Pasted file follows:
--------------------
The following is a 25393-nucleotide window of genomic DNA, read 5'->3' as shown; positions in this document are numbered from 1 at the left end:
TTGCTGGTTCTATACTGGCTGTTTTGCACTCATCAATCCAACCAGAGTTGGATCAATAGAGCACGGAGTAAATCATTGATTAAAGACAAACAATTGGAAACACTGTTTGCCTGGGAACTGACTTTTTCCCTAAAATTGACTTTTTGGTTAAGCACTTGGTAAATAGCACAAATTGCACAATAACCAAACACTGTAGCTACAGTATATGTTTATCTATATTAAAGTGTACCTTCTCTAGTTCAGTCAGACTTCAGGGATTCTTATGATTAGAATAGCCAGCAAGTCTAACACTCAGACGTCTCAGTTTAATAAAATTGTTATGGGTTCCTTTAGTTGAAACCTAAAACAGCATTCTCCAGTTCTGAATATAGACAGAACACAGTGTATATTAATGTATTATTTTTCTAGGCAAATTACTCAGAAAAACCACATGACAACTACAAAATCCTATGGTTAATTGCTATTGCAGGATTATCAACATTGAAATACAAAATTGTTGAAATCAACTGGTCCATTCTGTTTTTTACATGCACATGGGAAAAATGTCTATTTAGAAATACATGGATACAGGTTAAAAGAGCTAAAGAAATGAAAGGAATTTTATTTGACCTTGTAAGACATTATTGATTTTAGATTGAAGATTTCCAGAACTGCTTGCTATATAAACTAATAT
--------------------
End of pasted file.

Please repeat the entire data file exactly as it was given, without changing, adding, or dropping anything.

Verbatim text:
The following is a 25393-nucleotide window of genomic DNA, read 5'->3' as shown; positions in this document are numbered from 1 at the left end:
TTGCTGGTTCTATACTGGCTGTTTTGCACTCATCAATCCAACCAGAGTTGGATCAATAGAGCACGGAGTAAATCATTGATTAAAGACAAACAATTGGAAACACTGTTTGCCTGGGAACTGACTTTTTCCCTAAAATTGACTTTTTGGTTAAGCACTTGGTAAATAGCACAAATTGCACAATAACCAAACACTGTAGCTACAGTATATGTTTATCTATATTAAAGTGTACCTTCTCTAGTTCAGTCAGACTTCAGGGATTCTTATGATTAGAATAGCCAGCAAGTCTAACACTCAGACGTCTCAGTTTAATAAAATTGTTATGGGTTCCTTTAGTTGAAACCTAAAACAGCATTCTCCAGTTCTGAATATAGACAGAACACAGTGTATATTAATGTATTATTTTTCTAGGCAAATTACTCAGAAAAACCACATGACAACTACAAAATCCTATGGTTAATTGCTATTGCAGGATTATCAACATTGAAATACAAAATTGTTGAAATCAACTGGTCCATTCTGTTTTTTACATGCACATGGGAAAAATGTCTATTTAGAAATACATGGATACAGGTTAAAAGAGCTAAAGAAATGAAAGGAATTTTATTTGACCTTGTAAGACATTATTGATTTTAGATTGAAGATTTCCAGAACTGCTTGCTATATAAACTAATAT